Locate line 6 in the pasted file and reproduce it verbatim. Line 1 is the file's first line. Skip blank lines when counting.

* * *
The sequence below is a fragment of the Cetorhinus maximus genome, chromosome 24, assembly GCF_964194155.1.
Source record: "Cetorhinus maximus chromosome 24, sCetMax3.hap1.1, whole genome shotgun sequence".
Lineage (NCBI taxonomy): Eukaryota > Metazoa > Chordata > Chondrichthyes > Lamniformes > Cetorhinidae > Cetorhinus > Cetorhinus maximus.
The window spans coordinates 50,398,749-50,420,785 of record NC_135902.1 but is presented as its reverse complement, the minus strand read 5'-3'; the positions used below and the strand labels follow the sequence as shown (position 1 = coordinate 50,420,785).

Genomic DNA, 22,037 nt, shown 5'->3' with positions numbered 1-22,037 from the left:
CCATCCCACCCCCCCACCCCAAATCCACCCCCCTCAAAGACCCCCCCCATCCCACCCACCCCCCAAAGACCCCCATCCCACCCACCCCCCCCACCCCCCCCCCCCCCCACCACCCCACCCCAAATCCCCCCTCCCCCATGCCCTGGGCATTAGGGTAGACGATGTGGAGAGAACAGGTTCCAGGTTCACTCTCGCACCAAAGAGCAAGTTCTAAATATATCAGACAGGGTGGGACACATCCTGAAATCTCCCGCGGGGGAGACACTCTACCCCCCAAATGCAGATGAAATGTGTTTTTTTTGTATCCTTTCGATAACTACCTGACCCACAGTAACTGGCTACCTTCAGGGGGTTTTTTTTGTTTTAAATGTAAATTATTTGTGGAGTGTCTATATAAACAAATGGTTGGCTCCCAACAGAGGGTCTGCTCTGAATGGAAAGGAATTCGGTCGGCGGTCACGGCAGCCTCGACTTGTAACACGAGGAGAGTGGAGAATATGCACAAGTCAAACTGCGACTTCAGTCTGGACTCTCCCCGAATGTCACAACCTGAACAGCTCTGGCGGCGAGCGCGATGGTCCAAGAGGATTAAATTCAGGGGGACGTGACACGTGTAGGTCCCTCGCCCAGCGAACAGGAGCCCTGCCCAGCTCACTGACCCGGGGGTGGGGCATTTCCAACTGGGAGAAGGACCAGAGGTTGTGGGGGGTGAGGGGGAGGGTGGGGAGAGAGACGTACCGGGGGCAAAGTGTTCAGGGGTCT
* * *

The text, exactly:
CCATCCCACCCCCCCACCCCAAATCCACCCCCCTCAAAGACCCCCCCCATCCCACCCACCCCCCAAAGACCCCCATCCCACCCACCCCCCCCACCCCCCCCCCCCCCCACCACCCCACCCCAAATCCCCCCTCCCCCATGCCCTGGGCATTAGGGTAGACGATGTGGAGAGAACAGGTTCCAGGTTCACTCTCGCACCAAAGAGCAAGTTCTAAATATATCAGACAGGGTGGGACACATCCTGAAATCTCCCGCGGGGGAGACACTCTACCCCCCAAATGCAGATGAAATGTGTTTTTTTTGTATCCTTTCGATAACTACCTGACCCACAGTAACTGGCTACCTTCAGGGGGTTTTTTTTGTTTTAAATGTAAATTATTTGTGGAGTGTCTATATAAACAAATGGTTGGCTCCCAACAGAGGGTCTGCTCTGAATGGAAAGGAATTCGGTCGGCGGTCACGGCAGCCTCGACTTGTAACACGAGGAGAGTGGAGAATATGCACAAGTCAAACTGCGACTTCAGTCTGGACTCTCCCCGAATGTCACAACCTGAACAGCTCTGGCGGCGAGCGCGATGGTCCAAGAGGATTAAATTCAGGGGGACGTGACACGTGTAGGTCCCTCGCCCAGCGAACAGGAGCCCTGCCCAGCTCACTGACCCGGGGGTGGGGCATTTCCAACTGGGAGAAGGACCAGAGGTTGTGGGGGGTGAGGGGGAGGGTGGGGAGAGAGACGTACCGGGGGCAAAGTGTTCAGGGGTCT